Target Audience (click to view)
This activity is designed to meet the needs of physicians.
Learning Objectives(click to view)
Upon completion of the educational activity, participants should be able to:
- Discuss a study that compared the Alcohol Use Disorders Identification Test and results from blood alcohol level tests in screening trauma patients for drinking behavior.
Method of Participation(click to view)
Statements of credit will be awarded based on the participant reviewing monograph, correctly answer 2 out of 3 questions on the post test, completing and submitting an activity evaluation. A statement of credit will be available upon completion of an online evaluation/claimed credit form at www.akhcme.com/pwApr1. You must participate in the entire activity to receive credit. If you have questions about this CME/CE activity, please contact AKH Inc. at email@example.com.
Credit Available(click to view)
CME Credit Provided by AKH Inc., Advancing Knowledge in Healthcare
This activity has been planned and implemented in accordance with the Essential Areas and policies of the Accreditation Council for Continuing Medical Education (ACCME) through the joint providership of AKH Inc., Advancing Knowledge in Healthcare and Physician’s Weekly’s. AKH Inc., Advancing Knowledge in Healthcare is accredited by the ACCME to provide continuing medical education for physicians.
AKH Inc., Advancing Knowledge in Healthcare designates this enduring activity for a maximum of 0.5 AMA PRA Category 1 Credit(s)™. Physicians should claim only the credit commensurate with the extent of their participation in the activity.
Commercial Support(click to view)
There is no commercial support for this activity.
Disclosures(click to view)
It is the policy of AKH Inc. to ensure independence, balance, objectivity, scientific rigor, and integrity in all of its continuing education activities. The author must disclose to the participants any significant relationships with commercial interests whose products or devices may be mentioned in the activity or with the commercial supporter of this continuing education activity. Identified conflicts of interest are resolved by AKH prior to accreditation of the activity and may include any of or combination of the following: attestation to non-commercial content; notification of independent and certified CME/CE expectations; referral to National Author Initiative training; restriction of topic area or content; restriction to discussion of science only; amendment of content to eliminate discussion of device or technique; use of other author for discussion of recommendations; independent review against criteria ensuring evidence support recommendation; moderator review; and peer review.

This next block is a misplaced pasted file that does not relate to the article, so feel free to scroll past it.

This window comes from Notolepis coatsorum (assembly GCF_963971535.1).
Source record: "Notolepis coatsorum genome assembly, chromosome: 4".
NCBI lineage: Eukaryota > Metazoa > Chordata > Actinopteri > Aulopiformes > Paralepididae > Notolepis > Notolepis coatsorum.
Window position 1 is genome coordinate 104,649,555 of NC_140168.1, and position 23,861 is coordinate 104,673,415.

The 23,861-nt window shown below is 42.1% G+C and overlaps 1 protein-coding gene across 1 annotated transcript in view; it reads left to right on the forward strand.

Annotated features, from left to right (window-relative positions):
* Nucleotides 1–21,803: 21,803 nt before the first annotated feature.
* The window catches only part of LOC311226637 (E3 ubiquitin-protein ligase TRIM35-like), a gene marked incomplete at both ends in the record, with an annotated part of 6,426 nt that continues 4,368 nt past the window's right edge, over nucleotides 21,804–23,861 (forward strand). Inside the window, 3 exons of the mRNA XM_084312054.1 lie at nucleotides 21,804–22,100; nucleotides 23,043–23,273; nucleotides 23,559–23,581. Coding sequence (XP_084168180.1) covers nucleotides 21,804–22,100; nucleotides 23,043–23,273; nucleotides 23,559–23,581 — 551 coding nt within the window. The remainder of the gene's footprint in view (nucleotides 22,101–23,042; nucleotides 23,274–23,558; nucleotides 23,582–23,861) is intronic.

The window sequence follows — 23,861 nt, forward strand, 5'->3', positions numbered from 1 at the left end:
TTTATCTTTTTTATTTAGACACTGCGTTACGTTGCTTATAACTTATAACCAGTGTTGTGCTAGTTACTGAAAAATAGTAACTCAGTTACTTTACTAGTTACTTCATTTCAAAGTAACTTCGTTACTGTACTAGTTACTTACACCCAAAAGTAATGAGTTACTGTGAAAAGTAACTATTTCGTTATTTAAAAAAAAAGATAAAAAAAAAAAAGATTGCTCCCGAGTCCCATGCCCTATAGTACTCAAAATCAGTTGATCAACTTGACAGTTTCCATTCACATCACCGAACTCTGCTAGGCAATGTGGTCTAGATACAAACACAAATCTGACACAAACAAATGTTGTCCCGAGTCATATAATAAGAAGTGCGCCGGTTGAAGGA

Disclosure of Unlabeled Use & Investigational Product(click to view)
This educational activity may include discussion of uses of agents that are investigational and/or unapproved by the FDA. Please refer to the official prescribing information for each product for discussion of approved indications, contraindications, and warnings.
Disclaimer(click to view)
This course is designed solely to provide the healthcare professional with information to assist in his/her practice and professional development and is not to be considered a diagnostic tool to replace professional advice or treatment. The course serves as a general guide to the healthcare professional, and therefore, cannot be considered as giving legal, nursing, medical, or other professional advice in specific cases. AKH Inc. specifically disclaim responsibility for any adverse consequences resulting directly or indirectly from information in the course, for undetected error, or through participant’s misunderstanding of the content.